- A small area of skin begins to burn, itch, or become painful
- A rash appears in the same area
- Group of blisters appear that accompany pain and discomfort
- The blisters begin to scab over and heal
in Fargo, North Dakota
If you’ve had chickenpox, you can still get shingles later in life. This condition is indicated by a painful, severe rash and can be extremely uncomfortable. It can also cause serious complications, so it’s important to see a board certified dermatologist as soon as possible.
Shingles are related to chickenpox because it’s caused by the same virus which stays in the body. It sometimes reactivates around middle age, causing a blistering rash to occur on the skin. Shingles can be very serious since it can cause long-lasting pain (called PHN, or post-herpetic neuralgia) in the nerves if not treated immediately. An FDA-approved shingles vaccine exists that can help prevent PHN, so you should receive this vaccine around 50 or 60 years of age.
It’s not clear what exactly causes shingles to occur after the chickenpox virus ‘goes to sleep’ in the nerves of the body. However, there’s a clear link between lapses in the immune system that accompany old age. If you haven’t had chickenpox, you won’t get shingles. If you have had chickenpox, however, you’re likely to get shingles if you are 50 or over and have a weakened immune system because of stress, injury, or illness.
Some patients that experience treatment for other serious conditions develop shingles because certain medications or treatments can weaken the immune system. This can include cancer treatment, HIV/AIDS, and certain post-operative medications.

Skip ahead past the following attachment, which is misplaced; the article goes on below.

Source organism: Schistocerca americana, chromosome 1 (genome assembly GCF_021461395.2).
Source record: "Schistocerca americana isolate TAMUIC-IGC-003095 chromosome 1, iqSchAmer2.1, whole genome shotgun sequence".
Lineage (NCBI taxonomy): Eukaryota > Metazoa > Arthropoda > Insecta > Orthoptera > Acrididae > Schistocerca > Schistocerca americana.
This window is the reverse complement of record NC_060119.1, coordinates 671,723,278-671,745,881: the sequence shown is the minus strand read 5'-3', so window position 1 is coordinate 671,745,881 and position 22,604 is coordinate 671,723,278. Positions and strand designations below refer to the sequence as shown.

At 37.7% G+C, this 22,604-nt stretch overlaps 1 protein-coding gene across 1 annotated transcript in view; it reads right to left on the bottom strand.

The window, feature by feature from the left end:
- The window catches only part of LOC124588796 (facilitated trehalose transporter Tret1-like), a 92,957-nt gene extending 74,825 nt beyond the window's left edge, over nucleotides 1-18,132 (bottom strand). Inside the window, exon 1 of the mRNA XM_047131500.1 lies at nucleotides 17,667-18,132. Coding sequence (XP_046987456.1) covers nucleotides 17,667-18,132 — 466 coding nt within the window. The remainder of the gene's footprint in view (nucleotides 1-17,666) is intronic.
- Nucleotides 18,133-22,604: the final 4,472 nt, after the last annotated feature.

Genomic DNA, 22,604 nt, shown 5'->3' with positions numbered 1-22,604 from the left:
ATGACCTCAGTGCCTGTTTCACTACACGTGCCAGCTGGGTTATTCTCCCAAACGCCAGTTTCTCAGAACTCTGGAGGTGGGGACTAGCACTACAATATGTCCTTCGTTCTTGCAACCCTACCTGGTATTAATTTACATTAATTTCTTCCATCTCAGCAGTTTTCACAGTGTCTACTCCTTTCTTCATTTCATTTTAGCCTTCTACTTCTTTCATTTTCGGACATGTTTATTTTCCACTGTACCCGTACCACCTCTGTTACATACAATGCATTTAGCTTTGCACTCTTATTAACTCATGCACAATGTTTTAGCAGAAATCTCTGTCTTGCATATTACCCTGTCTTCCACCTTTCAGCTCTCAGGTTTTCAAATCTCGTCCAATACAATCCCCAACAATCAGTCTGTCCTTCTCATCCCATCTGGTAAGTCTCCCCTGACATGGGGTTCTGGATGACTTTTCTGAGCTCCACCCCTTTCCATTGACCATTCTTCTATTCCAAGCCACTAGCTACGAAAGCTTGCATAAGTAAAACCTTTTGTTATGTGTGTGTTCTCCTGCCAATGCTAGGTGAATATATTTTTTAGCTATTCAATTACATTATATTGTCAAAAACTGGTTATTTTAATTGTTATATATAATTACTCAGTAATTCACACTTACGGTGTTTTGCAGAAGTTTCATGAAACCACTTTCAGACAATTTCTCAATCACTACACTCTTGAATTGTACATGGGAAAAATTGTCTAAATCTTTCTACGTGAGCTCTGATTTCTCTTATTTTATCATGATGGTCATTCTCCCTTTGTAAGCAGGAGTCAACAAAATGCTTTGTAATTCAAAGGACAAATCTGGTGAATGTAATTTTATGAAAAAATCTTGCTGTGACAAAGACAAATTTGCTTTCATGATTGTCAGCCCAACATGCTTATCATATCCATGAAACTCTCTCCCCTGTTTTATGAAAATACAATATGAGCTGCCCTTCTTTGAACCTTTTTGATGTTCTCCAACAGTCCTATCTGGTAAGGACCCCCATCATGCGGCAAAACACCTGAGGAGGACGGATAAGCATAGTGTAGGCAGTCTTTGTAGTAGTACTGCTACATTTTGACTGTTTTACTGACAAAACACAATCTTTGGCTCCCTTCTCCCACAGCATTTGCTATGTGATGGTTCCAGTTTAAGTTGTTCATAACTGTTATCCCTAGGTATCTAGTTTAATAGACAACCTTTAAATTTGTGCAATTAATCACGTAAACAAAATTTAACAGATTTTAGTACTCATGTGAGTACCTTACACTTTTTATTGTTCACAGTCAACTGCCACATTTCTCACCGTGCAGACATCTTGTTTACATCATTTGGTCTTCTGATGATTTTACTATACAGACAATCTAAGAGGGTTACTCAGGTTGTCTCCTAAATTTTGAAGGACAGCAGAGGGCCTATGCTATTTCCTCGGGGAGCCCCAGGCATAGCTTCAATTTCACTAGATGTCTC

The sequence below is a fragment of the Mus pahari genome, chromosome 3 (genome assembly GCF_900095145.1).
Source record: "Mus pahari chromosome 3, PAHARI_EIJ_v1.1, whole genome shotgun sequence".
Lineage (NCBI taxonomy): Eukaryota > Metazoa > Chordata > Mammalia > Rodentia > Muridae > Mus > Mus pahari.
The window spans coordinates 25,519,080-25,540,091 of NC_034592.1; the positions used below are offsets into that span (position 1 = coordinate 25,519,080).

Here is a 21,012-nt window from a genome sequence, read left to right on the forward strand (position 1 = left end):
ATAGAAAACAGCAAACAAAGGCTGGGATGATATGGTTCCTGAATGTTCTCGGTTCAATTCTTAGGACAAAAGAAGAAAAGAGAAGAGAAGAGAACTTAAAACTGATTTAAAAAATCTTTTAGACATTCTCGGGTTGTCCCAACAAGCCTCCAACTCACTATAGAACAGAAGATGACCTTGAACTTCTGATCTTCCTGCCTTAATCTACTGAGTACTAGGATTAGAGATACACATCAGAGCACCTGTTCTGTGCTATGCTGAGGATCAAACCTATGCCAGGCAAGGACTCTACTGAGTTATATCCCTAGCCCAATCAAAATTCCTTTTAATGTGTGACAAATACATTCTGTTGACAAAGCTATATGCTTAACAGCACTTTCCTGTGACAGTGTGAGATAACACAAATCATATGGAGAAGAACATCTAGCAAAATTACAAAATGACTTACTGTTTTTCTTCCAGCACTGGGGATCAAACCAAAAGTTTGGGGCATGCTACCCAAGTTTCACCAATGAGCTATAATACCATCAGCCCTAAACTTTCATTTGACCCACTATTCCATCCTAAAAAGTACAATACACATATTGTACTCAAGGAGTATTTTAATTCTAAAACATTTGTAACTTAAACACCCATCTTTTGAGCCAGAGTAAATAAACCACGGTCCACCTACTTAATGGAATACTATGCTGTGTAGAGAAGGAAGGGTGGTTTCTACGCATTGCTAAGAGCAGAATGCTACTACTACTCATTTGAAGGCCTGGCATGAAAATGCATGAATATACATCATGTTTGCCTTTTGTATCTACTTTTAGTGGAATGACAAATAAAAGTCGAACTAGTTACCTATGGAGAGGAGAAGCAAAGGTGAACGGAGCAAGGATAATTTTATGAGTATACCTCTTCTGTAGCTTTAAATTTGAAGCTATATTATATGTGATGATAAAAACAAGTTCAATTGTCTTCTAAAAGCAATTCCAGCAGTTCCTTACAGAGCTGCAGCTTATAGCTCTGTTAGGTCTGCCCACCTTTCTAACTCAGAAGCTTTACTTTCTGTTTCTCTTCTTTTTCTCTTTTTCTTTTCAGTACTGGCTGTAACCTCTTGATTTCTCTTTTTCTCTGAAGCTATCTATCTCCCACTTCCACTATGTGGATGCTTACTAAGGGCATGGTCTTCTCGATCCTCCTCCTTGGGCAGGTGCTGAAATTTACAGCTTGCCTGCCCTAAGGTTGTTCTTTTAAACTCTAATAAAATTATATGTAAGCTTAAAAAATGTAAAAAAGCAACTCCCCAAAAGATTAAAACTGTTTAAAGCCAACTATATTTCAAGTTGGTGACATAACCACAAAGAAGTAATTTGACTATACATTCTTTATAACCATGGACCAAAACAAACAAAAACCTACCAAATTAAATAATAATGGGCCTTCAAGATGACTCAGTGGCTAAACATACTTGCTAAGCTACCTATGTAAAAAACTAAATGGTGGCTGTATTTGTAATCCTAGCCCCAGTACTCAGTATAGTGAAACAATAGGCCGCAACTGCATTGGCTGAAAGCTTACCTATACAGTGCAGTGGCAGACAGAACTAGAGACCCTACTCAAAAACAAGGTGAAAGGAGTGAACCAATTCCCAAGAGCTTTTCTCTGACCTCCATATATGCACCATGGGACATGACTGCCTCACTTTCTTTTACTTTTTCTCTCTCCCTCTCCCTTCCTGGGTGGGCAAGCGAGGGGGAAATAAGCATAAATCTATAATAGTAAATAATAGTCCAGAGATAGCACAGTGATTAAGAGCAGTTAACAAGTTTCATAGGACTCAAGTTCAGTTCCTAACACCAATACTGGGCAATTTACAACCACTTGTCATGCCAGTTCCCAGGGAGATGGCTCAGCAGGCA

Dr. Rachel Ness is amazing! She is extremely caring, experienced, and takes the time to truly address your concerns. I very highly recommend seeing her.
Shingles can usually clear on its own, but it can be extremely uncomfortable and painful for patients, so Dr. Ness can offer medications to help ease symptoms. These most commonly include anti-viral medications, pain relievers, and anti-itch creams. In more extreme cases of shingles, nerve-blocking injections can sometimes be used to reduce pain. Treatment can also include easing symptoms after the rash has cleared, in the case of PHN.
It’s highly important to treat shingles immediately because it can cause other complications beyond PHN. Ocular shingles can occur when shingles spread to the face and eye area, sometimes causing serious complications to the vision. Shingles can also cause infection if the blisters are not treated properly or covered.
The best way to lower your risk of getting shingles is through receiving both doses of the shingles vaccine after the age of 50. This can also lower your chance of developing extreme pain and discomfort that can last for months or years.
It’s also important to prevent shingles from spreading to other areas of the body, meaning you should keep blisters covered with a sterile, non-stick bandage and treat them as any other wound or infection. Practicing good hygiene can also prevent the spread or complication. Shingles can be contagious only when you have active blisters, although it’s less contagious than chickenpox. You should avoid contact with people who may be at risk for developing shingles or chickenpox, like children or elderly people, who commonly have weakened immune systems.
- Vanicream HC
With expert care from Dr. Ness, shingles can resolve quickly and without complication. To schedule an appointment with Dr. Ness and discuss your treatment options, contact Fargo Dermatology by calling or filling out our online form.